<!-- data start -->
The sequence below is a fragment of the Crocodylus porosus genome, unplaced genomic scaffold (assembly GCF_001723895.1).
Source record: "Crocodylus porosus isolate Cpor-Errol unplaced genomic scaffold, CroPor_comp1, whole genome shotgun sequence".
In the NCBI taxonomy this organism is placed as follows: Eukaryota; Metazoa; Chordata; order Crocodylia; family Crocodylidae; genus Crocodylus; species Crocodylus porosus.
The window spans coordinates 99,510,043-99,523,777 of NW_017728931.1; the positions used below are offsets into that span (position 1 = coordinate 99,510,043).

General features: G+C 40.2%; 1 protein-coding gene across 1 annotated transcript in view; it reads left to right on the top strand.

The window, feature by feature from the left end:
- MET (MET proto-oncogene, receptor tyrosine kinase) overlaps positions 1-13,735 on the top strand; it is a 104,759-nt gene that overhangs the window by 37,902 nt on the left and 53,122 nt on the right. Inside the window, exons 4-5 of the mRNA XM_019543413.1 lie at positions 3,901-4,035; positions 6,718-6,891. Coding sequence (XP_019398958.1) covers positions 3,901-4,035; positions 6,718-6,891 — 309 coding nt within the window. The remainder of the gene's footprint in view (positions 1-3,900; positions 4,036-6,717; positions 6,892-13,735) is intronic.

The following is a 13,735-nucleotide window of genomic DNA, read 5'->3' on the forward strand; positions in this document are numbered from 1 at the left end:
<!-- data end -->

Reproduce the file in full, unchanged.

The sequence below is a fragment of the Crocodylus porosus genome, unplaced genomic scaffold (assembly GCF_001723895.1).
Source record: "Crocodylus porosus isolate Cpor-Errol unplaced genomic scaffold, CroPor_comp1, whole genome shotgun sequence".
In the NCBI taxonomy this organism is placed as follows: Eukaryota; Metazoa; Chordata; order Crocodylia; family Crocodylidae; genus Crocodylus; species Crocodylus porosus.
The window spans coordinates 99,510,043-99,523,777 of NW_017728931.1; the positions used below are offsets into that span (position 1 = coordinate 99,510,043).

General features: G+C 40.2%; 1 protein-coding gene across 1 annotated transcript in view; it reads left to right on the top strand.

The window, feature by feature from the left end:
- MET (MET proto-oncogene, receptor tyrosine kinase) overlaps positions 1-13,735 on the top strand; it is a 104,759-nt gene that overhangs the window by 37,902 nt on the left and 53,122 nt on the right. Inside the window, exons 4-5 of the mRNA XM_019543413.1 lie at positions 3,901-4,035; positions 6,718-6,891. Coding sequence (XP_019398958.1) covers positions 3,901-4,035; positions 6,718-6,891 — 309 coding nt within the window. The remainder of the gene's footprint in view (positions 1-3,900; positions 4,036-6,717; positions 6,892-13,735) is intronic.

The following is a 13,735-nucleotide window of genomic DNA, read 5'->3' on the forward strand; positions in this document are numbered from 1 at the left end: